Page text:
Our Friend Marty

Dec 3, 2020 | 1 comment

The news came first thing this morning — a most elegant and unusual announcement from Marty Frank’s eldest son, Michael.  Just an email with the subject line, “My Father… Sad News.”  And then a drawing with Marty’s name and his birth and death dates.  That’s all.

And yet it was perfect.  Even the choice of a line drawing was impeccable.  Marty had the most lined face of anyone I’ve ever known.  I always thought it reflected years of playing tennis under Los Angeles skies.  Or, perhaps, each wrinkle stood for a concern or worry or care, or even a joy, that he harbored as head of a household of wife and three sons — each a strong, independent individual in their own right.

His face was the personification of Alastair Reid’s poem, “Weathering.”  I quote the poem here as a tribute to Marty and his remarkable family.  I feel honored to have known him.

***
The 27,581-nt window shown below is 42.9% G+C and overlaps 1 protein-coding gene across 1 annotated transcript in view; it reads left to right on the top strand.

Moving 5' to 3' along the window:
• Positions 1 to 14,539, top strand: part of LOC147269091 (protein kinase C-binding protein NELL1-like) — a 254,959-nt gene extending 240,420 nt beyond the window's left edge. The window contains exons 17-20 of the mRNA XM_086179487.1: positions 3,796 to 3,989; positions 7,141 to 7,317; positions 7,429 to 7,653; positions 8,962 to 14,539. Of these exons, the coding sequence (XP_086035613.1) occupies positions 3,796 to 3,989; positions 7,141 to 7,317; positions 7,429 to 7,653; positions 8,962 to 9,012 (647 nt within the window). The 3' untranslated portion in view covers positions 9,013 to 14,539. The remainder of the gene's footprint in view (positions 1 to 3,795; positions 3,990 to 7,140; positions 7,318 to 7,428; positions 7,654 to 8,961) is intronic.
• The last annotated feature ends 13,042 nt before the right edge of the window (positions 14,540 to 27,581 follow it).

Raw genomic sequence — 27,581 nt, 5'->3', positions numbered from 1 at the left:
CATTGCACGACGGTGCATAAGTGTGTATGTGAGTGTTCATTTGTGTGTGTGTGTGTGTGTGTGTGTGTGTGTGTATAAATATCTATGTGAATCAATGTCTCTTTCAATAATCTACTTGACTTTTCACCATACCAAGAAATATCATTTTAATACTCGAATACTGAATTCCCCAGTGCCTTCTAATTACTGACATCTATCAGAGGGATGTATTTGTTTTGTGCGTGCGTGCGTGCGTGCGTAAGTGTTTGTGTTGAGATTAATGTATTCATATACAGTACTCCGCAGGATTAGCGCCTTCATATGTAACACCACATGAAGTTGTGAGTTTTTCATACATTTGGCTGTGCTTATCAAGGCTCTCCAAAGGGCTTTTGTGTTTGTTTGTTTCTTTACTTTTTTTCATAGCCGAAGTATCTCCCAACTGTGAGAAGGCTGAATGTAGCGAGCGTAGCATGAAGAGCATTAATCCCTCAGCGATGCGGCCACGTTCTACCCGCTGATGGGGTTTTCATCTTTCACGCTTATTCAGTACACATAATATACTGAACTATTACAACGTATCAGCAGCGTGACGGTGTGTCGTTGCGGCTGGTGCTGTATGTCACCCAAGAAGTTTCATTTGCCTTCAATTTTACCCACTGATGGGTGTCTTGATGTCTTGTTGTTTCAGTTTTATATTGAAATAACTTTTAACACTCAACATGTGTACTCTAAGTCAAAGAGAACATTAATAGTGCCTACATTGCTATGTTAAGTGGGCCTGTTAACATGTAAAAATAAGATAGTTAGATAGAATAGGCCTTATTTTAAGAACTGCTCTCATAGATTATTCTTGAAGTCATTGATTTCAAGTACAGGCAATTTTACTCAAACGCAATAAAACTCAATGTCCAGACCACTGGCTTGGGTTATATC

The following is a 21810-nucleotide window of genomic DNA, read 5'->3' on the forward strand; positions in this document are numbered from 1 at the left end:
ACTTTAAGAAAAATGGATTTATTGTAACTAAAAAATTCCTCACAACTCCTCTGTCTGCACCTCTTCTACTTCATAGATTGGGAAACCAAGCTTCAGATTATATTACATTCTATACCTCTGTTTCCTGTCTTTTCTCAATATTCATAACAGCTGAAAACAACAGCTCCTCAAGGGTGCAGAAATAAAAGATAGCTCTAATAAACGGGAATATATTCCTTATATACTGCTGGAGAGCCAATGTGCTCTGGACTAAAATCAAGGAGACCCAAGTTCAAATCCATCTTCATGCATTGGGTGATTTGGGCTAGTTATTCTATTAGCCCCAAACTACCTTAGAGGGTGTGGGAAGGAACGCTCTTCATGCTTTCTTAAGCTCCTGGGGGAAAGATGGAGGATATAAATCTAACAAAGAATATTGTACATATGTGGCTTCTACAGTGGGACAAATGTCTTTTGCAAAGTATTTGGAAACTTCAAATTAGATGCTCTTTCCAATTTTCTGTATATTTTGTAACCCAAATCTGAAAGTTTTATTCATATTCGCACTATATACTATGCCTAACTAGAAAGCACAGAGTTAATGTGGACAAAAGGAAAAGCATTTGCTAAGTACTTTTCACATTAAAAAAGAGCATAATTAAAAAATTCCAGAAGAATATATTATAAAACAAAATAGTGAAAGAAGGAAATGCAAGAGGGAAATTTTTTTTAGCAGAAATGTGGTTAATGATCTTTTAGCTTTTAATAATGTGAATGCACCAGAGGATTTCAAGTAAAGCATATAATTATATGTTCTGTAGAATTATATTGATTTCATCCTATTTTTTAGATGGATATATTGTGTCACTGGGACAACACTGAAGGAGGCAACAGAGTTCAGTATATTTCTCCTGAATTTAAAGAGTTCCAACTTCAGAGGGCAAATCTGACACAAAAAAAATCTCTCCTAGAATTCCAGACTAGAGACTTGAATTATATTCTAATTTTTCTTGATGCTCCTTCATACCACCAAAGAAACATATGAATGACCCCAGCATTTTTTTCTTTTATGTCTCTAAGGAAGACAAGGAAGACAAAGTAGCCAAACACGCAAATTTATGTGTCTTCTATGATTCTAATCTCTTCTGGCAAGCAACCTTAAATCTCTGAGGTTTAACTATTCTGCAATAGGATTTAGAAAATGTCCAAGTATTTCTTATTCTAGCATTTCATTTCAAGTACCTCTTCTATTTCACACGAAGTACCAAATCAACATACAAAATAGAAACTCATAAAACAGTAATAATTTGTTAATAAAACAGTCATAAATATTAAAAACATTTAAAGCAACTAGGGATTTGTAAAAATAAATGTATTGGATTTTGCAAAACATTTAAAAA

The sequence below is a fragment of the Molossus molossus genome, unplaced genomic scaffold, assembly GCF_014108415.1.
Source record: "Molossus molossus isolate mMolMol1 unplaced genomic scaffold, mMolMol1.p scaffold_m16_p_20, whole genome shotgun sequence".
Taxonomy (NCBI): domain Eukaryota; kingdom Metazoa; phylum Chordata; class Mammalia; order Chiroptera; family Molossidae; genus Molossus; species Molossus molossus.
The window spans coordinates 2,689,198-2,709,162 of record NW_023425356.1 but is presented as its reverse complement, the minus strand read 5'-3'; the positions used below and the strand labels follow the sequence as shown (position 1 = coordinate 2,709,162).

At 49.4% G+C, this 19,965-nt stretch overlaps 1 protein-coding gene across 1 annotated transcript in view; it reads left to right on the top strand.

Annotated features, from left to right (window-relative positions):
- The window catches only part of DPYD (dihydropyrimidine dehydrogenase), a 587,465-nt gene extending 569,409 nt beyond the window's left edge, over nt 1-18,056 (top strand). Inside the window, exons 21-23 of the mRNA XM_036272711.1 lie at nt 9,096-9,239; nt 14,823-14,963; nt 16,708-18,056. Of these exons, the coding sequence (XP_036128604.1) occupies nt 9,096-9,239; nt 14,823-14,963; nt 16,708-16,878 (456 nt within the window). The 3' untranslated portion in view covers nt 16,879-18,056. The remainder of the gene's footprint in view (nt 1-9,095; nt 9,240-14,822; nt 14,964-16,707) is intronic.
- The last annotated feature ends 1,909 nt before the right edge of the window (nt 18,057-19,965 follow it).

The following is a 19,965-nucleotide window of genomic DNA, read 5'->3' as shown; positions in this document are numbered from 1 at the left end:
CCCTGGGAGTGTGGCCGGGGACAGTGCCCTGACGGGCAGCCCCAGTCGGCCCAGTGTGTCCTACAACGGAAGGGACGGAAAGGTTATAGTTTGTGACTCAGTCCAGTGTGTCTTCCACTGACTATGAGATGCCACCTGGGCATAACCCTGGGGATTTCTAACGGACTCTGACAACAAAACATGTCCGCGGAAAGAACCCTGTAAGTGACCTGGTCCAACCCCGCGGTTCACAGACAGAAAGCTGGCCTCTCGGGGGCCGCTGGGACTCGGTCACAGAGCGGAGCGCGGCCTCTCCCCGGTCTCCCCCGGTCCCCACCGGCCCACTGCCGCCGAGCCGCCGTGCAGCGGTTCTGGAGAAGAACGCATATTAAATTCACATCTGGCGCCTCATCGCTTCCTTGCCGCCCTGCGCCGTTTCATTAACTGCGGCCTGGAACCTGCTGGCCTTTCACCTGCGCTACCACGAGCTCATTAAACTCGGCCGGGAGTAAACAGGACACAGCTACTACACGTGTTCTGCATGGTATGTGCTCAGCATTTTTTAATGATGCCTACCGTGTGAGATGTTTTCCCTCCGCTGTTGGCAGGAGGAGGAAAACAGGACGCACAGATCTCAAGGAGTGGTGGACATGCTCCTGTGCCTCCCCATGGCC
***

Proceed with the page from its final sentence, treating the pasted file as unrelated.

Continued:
I am old enough now for a tree
once planted, knee high, to have grown to be
twenty times me,

and to have seen babies marry, and heroes grow deaf –
but that’s enough meaning-of-life.
It’s living through time we ought to be connoisseurs of. 

From wearing a face all this time, I am made aware
of the maps faces are, of the inside wear and tear.
I take to faces that have come far.

In my father’s carved face, the bright eye
he sometimes would look out of seeing a long way
through all the tree-rings of his history.

I am awed by how things weather: an oak mantel
in the house in Spain, fingered to a sheen,
the marks of hands leaned into the lintel,

the tokens in the drawer I sometimes touch –
a crystal lived-in on a trip, the watch
my father’s wrist wore to a thin gold sandwich. 

It is an equilibrium
which breasts the cresting seasons but still stays calm
and keeps warm.  It deserves a good name.

Weathering.  Patina, gloss, and whorl.
The trunk of the almond tree, gnarled but still fruitful.
Weathering is what I would like to do well.

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